Three examples.


1. In the first week of December, I hosted what I called a “Tech Potluck” at my school. I invited everyone for an after school get-together to share our favorite tech treasures for any and all purposes. It had an open house feel. People were free to come and go, have a snack, add an idea or two to our list and chat informally about tools they used and liked. About 9 people attended and we generated a list of 24 different apps and products for health and wellness, chat/messaging, language learning, video production & editing, transportation, data filing & management which we then also shared with the community after the event. Our group included teachers, an administrator, and office staff and the enthusiasm for doing it again was frequently voiced. So I will do it again.
2. Over the winter break I got to do a fair amount of reading and browsing. Among the treasures I found, this syllabus for an 8th grade language arts course stood out for me as absolutely phenomenal. Based on 4 central questions posed by W.E.B. DuBois, the course offers a selection of extremely compelling literature which encourages exploration of a variety of identity perspectives in terms of geography, history, class, race, gender and age.
I was so excited by this document that I immediately it had to share it with my colleagues in middle school who teach language arts. The three of us ran into each other on that first day back and had a rich conversation about great books with a social justice theme. One colleague mentioned  TaNahesi Coates’ Between the World and Me and The Warmth of Other Suns by Isabel Wilkerson and offered to loan them to me.
The simple act of sharing what I found sparked a conversation about literature and how it connects to our lives in progress. With very little extra effort, my colleagues and I have set ourselves up for further talk about practice, about reading, about being human. Connected.

3. A couple of weeks before the winter break I ran across a think piece about understanding the teaching of literature as teaching students to re-read. As with the LA syllabus I was intrigued and excited by the ideas presented and chose to share this find with my high school English colleagues who in preparing students for International Baccalaureate (IB) exams are expected to go both wide and deep in their content areas. One colleague found the time to read the article and liked it. In response, he suggested a text he’ll be using in Theory of Knowledge course that I might enjoy.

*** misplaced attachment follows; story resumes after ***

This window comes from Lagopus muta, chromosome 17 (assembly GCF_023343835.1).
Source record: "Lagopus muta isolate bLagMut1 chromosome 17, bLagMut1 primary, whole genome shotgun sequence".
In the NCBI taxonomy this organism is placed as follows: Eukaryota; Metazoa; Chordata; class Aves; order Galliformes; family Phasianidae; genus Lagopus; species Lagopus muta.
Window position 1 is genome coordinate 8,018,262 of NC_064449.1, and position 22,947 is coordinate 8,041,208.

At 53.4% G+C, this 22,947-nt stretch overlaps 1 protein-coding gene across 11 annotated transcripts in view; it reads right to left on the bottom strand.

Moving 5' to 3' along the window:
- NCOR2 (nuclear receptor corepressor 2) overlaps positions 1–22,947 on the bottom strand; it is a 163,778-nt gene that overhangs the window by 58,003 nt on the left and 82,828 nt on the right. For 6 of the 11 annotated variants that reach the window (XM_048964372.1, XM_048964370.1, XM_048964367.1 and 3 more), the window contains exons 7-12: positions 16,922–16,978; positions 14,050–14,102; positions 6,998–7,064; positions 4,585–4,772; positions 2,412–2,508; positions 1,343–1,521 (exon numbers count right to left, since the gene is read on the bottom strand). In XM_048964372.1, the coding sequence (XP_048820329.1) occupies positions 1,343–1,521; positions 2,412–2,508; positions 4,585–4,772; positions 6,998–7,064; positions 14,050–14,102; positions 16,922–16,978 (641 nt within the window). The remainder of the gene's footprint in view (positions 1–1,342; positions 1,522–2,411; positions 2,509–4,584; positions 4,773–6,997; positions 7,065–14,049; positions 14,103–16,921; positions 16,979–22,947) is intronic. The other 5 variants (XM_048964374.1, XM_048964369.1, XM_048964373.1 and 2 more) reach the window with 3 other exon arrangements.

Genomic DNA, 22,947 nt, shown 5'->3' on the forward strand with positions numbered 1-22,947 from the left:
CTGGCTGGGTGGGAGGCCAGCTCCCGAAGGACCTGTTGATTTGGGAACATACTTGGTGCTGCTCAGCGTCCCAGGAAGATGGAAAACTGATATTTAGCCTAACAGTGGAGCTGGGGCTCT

Easy share, generous response. Connected.

There are certainly other instances of little shares here and there which were appreciated and became a source of deeper connection with my colleagues and friends. These three very recent examples illustrate for me the larger purpose of being ‘out there’ on social media – in order to connect with the folks with whom we share our students. I love being active on Twitter and taking advantage of the multiple opportunities it provides for intellectual, political and cultural exchange. That is my choice. Some of my school colleagues are on other social media channels doing other things and some are not. All good. If I truly want to be worth my salt as a connected educator, then I need to become proficient at sharing with and responding to my immediate community – to the people I see and work with every day.

Being connected has as many iterations as there are communication channels. In our digital euphoria, we need to continue to pay close attention to what is happening and of importance outside of our distinctly digital webs of reference. Our individual follower counts are of little significance if we cannot find ways to invite our local learning communities to share the wealth in small and large ways. This is not about bringing people ‘on board’. Rather, our cause as connected educators may well be to build bridges across various expanses right where we are: subject matter areas, school divisions, school to homes, school to community. We can do this digitally and in person; as experts and novices; as learners and teachers – and in fluid and shifting roles. There is no single right way to live our connectedness, digital or otherwise.

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